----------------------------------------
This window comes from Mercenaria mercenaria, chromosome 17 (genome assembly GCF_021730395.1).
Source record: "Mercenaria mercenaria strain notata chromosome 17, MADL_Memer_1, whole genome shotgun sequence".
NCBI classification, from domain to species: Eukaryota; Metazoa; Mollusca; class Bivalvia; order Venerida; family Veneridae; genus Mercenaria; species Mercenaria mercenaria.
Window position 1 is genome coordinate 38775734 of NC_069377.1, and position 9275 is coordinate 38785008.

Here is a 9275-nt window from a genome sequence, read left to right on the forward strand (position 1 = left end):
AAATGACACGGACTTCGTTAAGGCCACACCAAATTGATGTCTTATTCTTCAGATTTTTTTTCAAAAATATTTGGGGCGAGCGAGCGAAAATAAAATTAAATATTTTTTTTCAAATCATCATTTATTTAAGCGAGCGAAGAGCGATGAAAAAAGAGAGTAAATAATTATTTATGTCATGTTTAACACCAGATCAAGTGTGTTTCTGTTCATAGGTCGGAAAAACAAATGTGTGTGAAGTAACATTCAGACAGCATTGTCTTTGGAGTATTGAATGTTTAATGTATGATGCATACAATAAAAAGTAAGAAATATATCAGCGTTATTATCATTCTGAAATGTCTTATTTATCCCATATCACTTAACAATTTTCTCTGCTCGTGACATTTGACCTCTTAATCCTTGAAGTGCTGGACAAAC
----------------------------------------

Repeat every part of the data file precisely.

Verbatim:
This window comes from Mercenaria mercenaria, chromosome 17 (genome assembly GCF_021730395.1).
Source record: "Mercenaria mercenaria strain notata chromosome 17, MADL_Memer_1, whole genome shotgun sequence".
NCBI classification, from domain to species: Eukaryota; Metazoa; Mollusca; class Bivalvia; order Venerida; family Veneridae; genus Mercenaria; species Mercenaria mercenaria.
Window position 1 is genome coordinate 38775734 of NC_069377.1, and position 9275 is coordinate 38785008.

Here is a 9275-nt window from a genome sequence, read left to right on the forward strand (position 1 = left end):
AAATGACACGGACTTCGTTAAGGCCACACCAAATTGATGTCTTATTCTTCAGATTTTTTTTCAAAAATATTTGGGGCGAGCGAGCGAAAATAAAATTAAATATTTTTTTTCAAATCATCATTTATTTAAGCGAGCGAAGAGCGATGAAAAAAGAGAGTAAATAATTATTTATGTCATGTTTAACACCAGATCAAGTGTGTTTCTGTTCATAGGTCGGAAAAACAAATGTGTGTGAAGTAACATTCAGACAGCATTGTCTTTGGAGTATTGAATGTTTAATGTATGATGCATACAATAAAAAGTAAGAAATATATCAGCGTTATTATCATTCTGAAATGTCTTATTTATCCCATATCACTTAACAATTTTCTCTGCTCGTGACATTTGACCTCTTAATCCTTGAAGTGCTGGACAAAC